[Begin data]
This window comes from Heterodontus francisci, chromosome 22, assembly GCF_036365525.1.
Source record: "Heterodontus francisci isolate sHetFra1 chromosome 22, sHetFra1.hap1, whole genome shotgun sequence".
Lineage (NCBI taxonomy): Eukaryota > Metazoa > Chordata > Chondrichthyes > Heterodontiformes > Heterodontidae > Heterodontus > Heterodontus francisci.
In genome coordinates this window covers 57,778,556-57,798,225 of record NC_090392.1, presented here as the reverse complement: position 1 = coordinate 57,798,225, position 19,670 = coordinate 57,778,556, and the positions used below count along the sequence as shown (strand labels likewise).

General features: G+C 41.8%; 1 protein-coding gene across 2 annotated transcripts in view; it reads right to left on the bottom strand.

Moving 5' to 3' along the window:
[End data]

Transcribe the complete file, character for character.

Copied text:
This window comes from Heterodontus francisci, chromosome 22, assembly GCF_036365525.1.
Source record: "Heterodontus francisci isolate sHetFra1 chromosome 22, sHetFra1.hap1, whole genome shotgun sequence".
Lineage (NCBI taxonomy): Eukaryota > Metazoa > Chordata > Chondrichthyes > Heterodontiformes > Heterodontidae > Heterodontus > Heterodontus francisci.
In genome coordinates this window covers 57,778,556-57,798,225 of record NC_090392.1, presented here as the reverse complement: position 1 = coordinate 57,798,225, position 19,670 = coordinate 57,778,556, and the positions used below count along the sequence as shown (strand labels likewise).

General features: G+C 41.8%; 1 protein-coding gene across 2 annotated transcripts in view; it reads right to left on the bottom strand.

Moving 5' to 3' along the window: